You can explain the gospel or even God’s sovereignty versus man’s free will if you really work at bringing the concept down to its core. And going through that exercise forces me to focus on understanding it at a basic level myself. It’s a critical-thinking exercise to bring something back to its bare essentials, and it helps me when I’m studying the Bible for myself to think, “How can I explain that?”
How can parents use shows like Bible Agent 7 to help teach their kids about the Bible?
Sprinkle: When it comes to spiritual growth, lately I’ve been thinking about how kids are imitators and partakers. My kids are master imitators. That means I am the first Bible they will ever read. And I am also the first commentary they will ever read on the Bible. As author Todd Lollar says, “The Bible is the gospel in black and white, but I am the gospel in color.”
Rather than discipling, I think TV does a better job educating and entertaining kids. And maybe it’s healthier to let TV do what it’s good at and to let parents and the Church do what they’re good at. Film is most powerful at storytelling and secondarily at educating. This is where Bible Agent 7 fits in. A kids’ science show about the Bible doesn’t disciple our kids—that job belongs to parents and churches. But it is a fun educational tool for sparking curiosity about the Bible and for building a scaffolding for understanding it as they get older.
What were some of your strategies in developing the characters of Bible Agent 7 ?
Holder: There’s a whole humorous kind of research about how kids who are in first or second grade will still secretly watch the preschool shows they liked when they were younger, but they won’t tell anybody. They don’t want to admit that they still like to watch Baby Sesame Street or their old Barney DVDs. So when you are choosing a main character for your show, you want to make them just a little bit older than your target audience, because kids tend to watch aspirationally.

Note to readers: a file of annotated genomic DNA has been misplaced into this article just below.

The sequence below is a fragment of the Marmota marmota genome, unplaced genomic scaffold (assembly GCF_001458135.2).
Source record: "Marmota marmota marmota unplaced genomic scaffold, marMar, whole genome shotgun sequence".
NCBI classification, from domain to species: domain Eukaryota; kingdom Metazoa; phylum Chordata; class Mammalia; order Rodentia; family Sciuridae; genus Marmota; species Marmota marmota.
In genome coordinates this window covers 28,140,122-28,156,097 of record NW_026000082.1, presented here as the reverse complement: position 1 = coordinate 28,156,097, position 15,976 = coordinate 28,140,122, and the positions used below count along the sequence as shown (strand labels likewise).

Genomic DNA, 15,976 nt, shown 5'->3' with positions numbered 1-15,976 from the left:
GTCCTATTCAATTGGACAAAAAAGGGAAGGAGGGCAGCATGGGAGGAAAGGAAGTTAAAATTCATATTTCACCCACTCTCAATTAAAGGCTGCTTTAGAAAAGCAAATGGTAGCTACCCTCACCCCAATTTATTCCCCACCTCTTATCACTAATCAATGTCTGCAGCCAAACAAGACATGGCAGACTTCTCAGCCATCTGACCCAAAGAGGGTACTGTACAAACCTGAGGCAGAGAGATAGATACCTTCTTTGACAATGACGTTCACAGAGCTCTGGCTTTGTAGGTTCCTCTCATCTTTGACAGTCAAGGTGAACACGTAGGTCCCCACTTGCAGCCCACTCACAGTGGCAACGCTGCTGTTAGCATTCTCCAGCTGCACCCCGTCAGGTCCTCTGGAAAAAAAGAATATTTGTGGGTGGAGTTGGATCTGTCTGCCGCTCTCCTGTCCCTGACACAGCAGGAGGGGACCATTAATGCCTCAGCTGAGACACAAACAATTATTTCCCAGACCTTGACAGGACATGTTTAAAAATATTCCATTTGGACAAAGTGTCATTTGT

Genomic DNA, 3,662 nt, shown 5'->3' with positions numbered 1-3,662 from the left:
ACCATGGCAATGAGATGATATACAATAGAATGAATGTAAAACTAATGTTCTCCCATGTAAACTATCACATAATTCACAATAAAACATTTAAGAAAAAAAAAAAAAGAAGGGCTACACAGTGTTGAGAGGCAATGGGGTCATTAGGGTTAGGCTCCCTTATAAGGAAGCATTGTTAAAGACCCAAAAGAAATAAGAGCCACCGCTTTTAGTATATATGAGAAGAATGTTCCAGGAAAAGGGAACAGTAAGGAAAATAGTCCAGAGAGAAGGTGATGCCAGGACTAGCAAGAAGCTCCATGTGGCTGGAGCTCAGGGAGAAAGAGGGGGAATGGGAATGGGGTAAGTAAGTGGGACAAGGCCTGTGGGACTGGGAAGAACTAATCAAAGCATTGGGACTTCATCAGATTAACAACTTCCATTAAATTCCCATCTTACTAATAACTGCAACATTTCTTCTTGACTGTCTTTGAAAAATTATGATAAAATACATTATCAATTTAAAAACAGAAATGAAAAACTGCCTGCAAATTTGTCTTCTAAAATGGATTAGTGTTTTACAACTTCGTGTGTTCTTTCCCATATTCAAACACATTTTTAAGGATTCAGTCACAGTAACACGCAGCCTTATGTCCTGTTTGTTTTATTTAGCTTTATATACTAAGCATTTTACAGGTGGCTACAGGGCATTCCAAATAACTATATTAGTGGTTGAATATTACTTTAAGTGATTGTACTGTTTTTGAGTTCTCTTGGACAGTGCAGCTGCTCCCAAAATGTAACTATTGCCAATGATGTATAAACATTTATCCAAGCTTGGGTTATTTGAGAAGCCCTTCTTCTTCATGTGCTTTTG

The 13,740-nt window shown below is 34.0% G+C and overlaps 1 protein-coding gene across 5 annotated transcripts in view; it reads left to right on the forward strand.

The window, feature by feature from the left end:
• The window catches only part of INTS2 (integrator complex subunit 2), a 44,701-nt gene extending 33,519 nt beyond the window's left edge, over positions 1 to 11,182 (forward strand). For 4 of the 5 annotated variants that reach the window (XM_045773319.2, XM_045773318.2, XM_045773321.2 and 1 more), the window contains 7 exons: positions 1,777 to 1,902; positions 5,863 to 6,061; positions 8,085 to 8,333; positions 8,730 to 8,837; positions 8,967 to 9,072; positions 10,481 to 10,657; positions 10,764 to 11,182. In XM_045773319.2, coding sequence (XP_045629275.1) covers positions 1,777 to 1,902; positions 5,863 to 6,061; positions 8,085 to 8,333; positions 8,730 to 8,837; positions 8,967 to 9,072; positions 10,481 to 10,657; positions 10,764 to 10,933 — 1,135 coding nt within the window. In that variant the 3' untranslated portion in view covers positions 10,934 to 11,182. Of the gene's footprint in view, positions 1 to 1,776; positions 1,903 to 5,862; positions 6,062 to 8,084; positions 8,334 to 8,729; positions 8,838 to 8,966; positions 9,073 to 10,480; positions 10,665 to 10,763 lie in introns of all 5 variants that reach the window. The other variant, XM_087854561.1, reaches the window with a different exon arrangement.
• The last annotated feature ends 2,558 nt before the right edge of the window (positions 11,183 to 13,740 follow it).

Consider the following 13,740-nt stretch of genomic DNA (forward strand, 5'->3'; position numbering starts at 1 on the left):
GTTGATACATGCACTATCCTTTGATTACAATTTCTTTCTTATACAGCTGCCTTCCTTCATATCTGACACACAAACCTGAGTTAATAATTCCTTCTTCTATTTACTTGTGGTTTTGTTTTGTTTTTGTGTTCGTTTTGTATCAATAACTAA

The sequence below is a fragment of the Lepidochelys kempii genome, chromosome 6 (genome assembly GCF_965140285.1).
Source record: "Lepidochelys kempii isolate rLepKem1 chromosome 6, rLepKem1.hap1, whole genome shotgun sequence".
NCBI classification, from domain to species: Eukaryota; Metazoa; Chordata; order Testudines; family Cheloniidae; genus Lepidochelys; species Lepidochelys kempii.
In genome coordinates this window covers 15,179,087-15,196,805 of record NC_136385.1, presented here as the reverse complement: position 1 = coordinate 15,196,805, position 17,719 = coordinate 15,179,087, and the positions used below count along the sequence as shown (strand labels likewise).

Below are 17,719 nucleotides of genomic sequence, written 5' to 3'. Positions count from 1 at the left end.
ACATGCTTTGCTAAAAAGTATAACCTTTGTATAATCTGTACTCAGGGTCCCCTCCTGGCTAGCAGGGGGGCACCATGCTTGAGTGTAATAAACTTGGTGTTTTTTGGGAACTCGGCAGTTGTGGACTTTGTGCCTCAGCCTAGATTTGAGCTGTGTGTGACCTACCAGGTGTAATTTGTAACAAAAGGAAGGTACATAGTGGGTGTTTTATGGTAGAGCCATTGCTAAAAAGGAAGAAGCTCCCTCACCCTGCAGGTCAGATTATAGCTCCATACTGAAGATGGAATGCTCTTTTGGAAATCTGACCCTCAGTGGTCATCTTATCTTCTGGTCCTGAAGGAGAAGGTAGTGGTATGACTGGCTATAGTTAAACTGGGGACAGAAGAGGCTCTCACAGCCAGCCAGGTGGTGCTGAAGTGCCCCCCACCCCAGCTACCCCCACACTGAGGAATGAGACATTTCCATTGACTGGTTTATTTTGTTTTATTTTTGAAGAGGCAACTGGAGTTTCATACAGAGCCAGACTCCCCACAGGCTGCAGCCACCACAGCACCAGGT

Bible Agent 7 features a wacky collection of people. Bible Agent 7 herself is a young adult. And she’s surrounded by people who are supposedly adults but are kid-like characters. These are characters kids can understand and relate to. It’s important to have characters who will get it wrong or take things too literally—like an Amelia Bedelia-type character—so the kids watching can leap to the answers first.
Sprinkle: Not only do those characters help fill in knowledge gaps but I think they help kids feel better if they’re confused or don’t know all the answers. There’s so much seriousness in trying to understand the Bible that doesn’t have to be there. But it’s OK to not know everything and to be honest about that.
Holder: Having a character who constantly needs to catch up serves another important function. When you’re writing for kids, you need to remind them what you’re doing. Say the characters are climbing a mountain. You have to keep reminding your young audience why you’re climbing. Because it’s too easy to lose the focus of the mission when there’s a new joke unfolding on screen. It’s good to regroup and say, “Oh no! We’ve got to climb the hill, because . . .” —so that’s a necessary reinforcement.
Bible Agent 7 has a host of silly characters doing slapstick gags. How do you use humor to communicate with kids?
Humor is a powerful way to express just about anything, because it disarms you and draws you in. The way story works is you get involved in the characters and the plot. Are they going to be successful in their journey? And when you’re drawn in, your mind and your heart open up. Then the curriculum part can take root in your heart and mind.
A good old-fashioned belly laugh—the silly stuff-—makes you want to watch more. The challenge with kids is that the competition for their attention is profound. There are so many other things they can be doing—even just what they could be watching in front of the screen. Humor provides a stickiness to a story that keeps kids coming back.
This article originally appeared in the November 2019 edition of Ministry Team magazine. The title is the addition of an editor.